Rachel Carson, among the earliest female scientist, discovered she was designed to take scientific material and translate it into understandable writing that peaked the interest of the non-scientific mind. Her early life is reviewed in A Women Worth Knowing, Part 1. In 1937, Undersea, an article Carson wrote for Atlantic Monthly, drew lots of attention. The editor wrote to her, “The findings of science you have illuminated in such a way as to fire the imagination of the layman.”
On the heels of this article, a publisher commissioned Carson to write a book, Under the Sea -Wind. It created quit a buzz. Scientific experts and literary critics loved it. Weeks after publication, Japanese fighter planes bombed Pearl Harbor. The nations’s attention turned to war. All book sales slowed dramatically. An excellent piece of science and literature lay unread — a true disappointment to Rachel. A decade later in the summer of 1951, The Sea Around Us hit the bookstores. The result: New York Times bestseller list for eighty-six weeks, thirty-two weeks at number one.
After The Sea Around Us, a steady income from book royalties enabled Carson to resign from her job and start a new project. Her responsibilities as chief caretaker and provider for her extended families never waned. Only now, she navigates her own health issues. Her new book released at the end of 1955, The Edge of the Sea, landed on the New York Times bestseller list for a season and brought her a couple of awards. Despite the fame, Rachel’s household (consisted of her ailing mother, her niece, Marjorie, and Marjorie’s young son, Roger) took center stage. Marjorie was hospitalized in January 1957 and died a few days later. Rachel was now the guardian of a preschooler.
The rumbling of controversies surrounding synthetic pesticides broke out across the nation and Rachel decided to focus her research in this direction. By mid-1958, her mother and life-long encourager passed away. Alone but propelled by the sense that her research on pesticide was to be her most important work, she concentrated on a connection between human exposure to pesticides and cancer incidences. With the help of two assistants and a network of professionals, her research was gaining momentum. In Spring 1960, Carson wrestled with a number of serious medical conditions, chief among them — metastasizing cancer. Radiation brought with it rheumatoid arthritis and temporary blindness. She kept her health issues private, fearing her critics might question the objectivity of her work.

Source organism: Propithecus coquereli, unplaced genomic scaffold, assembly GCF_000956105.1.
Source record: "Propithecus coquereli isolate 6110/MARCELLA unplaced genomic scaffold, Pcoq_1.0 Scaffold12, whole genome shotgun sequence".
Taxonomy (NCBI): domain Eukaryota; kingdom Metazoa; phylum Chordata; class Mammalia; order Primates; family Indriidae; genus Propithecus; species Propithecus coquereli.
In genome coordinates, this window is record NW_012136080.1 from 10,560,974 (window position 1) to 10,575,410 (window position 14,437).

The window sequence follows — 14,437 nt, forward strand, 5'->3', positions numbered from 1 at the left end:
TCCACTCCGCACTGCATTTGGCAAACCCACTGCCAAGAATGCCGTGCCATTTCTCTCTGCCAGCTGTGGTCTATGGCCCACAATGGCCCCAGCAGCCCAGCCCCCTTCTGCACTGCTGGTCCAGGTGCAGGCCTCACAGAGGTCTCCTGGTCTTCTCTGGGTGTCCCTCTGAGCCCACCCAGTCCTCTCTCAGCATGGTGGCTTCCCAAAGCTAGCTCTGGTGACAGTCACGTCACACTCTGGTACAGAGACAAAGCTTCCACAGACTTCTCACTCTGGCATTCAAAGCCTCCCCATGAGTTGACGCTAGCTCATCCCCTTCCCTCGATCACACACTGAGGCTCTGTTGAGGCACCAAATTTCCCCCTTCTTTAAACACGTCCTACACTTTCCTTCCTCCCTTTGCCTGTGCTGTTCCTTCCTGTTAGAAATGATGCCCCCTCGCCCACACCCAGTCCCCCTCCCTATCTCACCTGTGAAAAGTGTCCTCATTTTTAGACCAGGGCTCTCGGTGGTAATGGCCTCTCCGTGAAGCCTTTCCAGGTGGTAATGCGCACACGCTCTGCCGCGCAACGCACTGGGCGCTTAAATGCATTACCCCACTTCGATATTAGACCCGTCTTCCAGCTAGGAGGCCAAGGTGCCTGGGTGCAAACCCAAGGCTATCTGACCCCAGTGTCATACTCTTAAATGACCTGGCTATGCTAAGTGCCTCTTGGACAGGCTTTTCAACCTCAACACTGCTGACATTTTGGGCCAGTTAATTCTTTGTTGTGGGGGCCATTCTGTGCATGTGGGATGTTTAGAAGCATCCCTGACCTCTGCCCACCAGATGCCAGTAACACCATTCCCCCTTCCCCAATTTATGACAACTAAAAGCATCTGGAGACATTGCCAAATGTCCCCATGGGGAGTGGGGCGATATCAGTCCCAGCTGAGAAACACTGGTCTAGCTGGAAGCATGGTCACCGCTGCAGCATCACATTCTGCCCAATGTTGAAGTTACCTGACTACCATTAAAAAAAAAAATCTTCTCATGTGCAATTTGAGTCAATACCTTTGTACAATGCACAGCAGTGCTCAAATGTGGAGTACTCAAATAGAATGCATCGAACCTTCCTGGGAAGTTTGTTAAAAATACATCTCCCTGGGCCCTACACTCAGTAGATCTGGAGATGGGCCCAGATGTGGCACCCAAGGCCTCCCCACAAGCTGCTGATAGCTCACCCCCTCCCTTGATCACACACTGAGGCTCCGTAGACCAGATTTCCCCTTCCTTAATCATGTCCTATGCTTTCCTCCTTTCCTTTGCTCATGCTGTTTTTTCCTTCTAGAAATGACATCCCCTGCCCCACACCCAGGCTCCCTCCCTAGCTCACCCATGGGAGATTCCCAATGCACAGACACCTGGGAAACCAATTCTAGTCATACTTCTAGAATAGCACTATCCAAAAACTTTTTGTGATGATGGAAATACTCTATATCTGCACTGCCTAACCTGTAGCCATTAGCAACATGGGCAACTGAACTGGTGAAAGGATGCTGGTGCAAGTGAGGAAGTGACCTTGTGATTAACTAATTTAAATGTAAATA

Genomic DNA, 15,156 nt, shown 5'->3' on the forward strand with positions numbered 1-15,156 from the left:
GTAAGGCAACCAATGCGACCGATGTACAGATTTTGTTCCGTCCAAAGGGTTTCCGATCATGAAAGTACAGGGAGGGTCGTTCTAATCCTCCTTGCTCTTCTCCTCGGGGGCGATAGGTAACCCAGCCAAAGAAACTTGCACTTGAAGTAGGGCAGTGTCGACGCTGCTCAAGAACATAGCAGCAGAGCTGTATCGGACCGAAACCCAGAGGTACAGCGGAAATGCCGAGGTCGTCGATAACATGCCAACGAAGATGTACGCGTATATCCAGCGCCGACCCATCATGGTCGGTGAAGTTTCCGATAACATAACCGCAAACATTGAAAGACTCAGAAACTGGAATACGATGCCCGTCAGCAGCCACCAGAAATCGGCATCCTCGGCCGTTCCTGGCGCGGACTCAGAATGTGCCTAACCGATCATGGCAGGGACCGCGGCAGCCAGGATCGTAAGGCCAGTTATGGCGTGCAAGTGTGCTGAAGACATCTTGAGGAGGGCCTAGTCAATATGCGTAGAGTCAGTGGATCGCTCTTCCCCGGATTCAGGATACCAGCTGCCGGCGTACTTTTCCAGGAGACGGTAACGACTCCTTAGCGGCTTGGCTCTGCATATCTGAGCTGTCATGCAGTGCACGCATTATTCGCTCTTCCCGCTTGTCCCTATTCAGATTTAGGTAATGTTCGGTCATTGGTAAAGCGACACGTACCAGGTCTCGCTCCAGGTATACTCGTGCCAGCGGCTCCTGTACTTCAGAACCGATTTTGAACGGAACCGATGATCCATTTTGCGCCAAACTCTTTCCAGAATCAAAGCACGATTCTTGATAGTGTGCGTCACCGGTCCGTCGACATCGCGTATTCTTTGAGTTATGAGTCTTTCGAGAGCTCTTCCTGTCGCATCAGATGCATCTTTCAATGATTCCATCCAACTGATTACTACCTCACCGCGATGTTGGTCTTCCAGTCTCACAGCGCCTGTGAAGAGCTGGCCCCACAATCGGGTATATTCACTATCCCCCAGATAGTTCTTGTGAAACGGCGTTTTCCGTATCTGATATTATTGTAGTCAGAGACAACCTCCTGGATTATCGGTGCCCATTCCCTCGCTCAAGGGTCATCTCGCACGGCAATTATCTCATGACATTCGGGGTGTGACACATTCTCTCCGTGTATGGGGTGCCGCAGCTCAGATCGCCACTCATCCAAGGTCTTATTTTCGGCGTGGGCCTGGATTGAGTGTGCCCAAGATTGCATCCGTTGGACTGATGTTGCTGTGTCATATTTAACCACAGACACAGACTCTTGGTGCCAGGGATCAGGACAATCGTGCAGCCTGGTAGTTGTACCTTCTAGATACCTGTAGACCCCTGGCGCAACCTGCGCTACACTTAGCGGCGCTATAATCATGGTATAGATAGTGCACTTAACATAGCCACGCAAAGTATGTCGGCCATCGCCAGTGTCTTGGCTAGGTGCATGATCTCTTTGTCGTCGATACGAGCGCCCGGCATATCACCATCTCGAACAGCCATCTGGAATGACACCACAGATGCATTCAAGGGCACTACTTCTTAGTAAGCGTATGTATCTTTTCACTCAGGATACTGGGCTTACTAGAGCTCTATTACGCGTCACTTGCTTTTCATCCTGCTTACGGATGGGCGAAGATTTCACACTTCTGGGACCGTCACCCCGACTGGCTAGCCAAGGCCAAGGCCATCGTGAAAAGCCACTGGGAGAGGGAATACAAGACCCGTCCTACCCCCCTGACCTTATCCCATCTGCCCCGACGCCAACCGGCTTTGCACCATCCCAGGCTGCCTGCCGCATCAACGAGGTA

After extensive research, Carson knew that acute contact with DDT and other similar compounds caused potential fatal damage to major organs. Her book Silent Spring, published in 1962, sounded the alarm. Just before publication, Carson’s doctor uncovered that her cancer had spread. The next round of radiation beat her up so much that she kept her public appearances to a minimum. As her book and research broke, American’s were outraged to learn the dangers to which they’d been exposed. Her work forced the government to do their own research. Public outcry pushed for reform. Carson was called to testify before Congressional committees. April 14, 1963 she died at the age of 56 leaving the earth a better place.
For the last decade of her life, Carson worked without the backing of an institution. Even though she was reserved and soft-spoken, Carson intentionally spoke out on a huge controversial issue. As she gave voice to her cause, she did more than identify critical problems and potential solutions, she pointed us to a path of awareness and action cautioning that we go with humility and wisdom.